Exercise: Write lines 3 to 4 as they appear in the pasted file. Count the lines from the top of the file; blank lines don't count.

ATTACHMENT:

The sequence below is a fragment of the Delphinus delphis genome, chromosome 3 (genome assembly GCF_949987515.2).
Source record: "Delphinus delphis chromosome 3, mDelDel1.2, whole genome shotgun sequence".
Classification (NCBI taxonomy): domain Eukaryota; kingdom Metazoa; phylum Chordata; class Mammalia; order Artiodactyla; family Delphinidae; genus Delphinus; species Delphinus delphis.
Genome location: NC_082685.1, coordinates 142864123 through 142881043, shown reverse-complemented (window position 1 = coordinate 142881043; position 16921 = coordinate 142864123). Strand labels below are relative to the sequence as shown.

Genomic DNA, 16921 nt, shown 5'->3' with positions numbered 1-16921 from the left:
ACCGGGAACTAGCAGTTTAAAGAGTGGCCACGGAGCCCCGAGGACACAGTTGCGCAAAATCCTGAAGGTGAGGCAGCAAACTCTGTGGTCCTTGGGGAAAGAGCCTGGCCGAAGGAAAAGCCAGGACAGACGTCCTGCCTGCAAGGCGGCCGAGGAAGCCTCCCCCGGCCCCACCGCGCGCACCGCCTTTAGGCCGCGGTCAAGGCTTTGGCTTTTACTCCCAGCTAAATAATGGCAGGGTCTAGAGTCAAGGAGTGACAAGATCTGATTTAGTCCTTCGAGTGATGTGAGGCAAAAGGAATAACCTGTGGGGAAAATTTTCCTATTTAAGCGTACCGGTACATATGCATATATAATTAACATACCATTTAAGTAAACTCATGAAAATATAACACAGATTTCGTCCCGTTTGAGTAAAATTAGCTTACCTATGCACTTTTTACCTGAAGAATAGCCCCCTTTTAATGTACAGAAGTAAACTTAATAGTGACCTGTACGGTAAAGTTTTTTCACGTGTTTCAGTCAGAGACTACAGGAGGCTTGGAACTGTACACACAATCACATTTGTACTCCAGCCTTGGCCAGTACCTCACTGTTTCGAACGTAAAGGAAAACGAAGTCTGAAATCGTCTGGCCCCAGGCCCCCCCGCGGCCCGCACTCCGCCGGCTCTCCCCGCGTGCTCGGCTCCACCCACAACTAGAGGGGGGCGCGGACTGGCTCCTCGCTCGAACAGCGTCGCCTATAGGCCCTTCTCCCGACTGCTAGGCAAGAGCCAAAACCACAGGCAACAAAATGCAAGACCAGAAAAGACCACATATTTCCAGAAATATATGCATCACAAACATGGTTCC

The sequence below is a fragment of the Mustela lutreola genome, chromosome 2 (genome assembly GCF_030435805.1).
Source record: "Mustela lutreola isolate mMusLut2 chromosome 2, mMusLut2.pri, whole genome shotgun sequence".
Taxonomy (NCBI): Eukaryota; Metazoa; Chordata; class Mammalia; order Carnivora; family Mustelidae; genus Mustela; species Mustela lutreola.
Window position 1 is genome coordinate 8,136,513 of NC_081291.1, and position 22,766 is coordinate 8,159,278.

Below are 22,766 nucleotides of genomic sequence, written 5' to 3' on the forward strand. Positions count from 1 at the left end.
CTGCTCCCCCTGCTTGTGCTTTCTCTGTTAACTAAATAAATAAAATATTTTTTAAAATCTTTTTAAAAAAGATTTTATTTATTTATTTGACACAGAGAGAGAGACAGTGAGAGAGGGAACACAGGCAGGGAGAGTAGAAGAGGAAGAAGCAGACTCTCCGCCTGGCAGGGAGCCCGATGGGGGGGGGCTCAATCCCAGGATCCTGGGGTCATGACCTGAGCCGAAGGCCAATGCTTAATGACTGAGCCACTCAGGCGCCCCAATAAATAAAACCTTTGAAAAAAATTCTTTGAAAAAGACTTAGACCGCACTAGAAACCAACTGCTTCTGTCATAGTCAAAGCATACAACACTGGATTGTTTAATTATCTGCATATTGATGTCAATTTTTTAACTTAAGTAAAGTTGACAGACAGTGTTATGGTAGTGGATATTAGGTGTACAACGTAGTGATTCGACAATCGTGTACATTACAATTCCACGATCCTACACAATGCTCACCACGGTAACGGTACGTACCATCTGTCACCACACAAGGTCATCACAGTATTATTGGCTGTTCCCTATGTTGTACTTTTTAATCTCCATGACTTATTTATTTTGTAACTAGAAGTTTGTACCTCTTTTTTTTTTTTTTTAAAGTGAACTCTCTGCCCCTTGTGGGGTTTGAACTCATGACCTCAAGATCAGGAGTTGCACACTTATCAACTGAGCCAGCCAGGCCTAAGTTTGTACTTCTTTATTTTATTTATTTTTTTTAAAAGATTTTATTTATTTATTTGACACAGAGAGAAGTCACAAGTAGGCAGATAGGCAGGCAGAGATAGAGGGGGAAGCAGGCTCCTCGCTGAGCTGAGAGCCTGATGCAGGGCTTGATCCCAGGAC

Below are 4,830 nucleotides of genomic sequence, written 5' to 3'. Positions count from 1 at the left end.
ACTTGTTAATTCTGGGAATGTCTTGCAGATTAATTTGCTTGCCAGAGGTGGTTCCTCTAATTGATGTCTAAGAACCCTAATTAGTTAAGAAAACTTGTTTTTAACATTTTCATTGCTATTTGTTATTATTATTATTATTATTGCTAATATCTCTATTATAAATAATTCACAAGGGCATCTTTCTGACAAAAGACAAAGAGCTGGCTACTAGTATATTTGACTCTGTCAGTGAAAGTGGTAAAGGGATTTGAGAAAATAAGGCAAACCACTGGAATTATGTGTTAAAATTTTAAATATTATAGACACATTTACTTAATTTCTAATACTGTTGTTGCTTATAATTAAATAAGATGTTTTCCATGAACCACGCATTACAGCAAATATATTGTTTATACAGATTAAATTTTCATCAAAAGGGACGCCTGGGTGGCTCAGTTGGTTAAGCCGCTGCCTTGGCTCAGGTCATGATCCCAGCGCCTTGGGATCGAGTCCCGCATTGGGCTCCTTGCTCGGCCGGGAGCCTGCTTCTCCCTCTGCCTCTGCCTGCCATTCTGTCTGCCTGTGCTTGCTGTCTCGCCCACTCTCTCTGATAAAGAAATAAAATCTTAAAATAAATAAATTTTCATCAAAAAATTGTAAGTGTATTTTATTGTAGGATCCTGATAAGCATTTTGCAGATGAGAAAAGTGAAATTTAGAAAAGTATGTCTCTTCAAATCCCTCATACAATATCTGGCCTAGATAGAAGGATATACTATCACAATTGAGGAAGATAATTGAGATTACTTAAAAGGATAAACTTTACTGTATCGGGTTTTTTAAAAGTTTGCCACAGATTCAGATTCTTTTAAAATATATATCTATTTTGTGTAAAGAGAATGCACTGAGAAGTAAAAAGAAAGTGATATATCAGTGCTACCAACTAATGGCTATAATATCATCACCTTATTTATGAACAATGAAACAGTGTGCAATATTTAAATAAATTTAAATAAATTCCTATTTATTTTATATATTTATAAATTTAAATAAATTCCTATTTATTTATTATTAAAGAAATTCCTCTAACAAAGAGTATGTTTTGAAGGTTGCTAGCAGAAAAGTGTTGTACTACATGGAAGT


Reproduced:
Classification (NCBI taxonomy): domain Eukaryota; kingdom Metazoa; phylum Chordata; class Mammalia; order Artiodactyla; family Delphinidae; genus Delphinus; species Delphinus delphis.
Genome location: NC_082685.1, coordinates 142864123 through 142881043, shown reverse-complemented (window position 1 = coordinate 142881043; position 16921 = coordinate 142864123). Strand labels below are relative to the sequence as shown.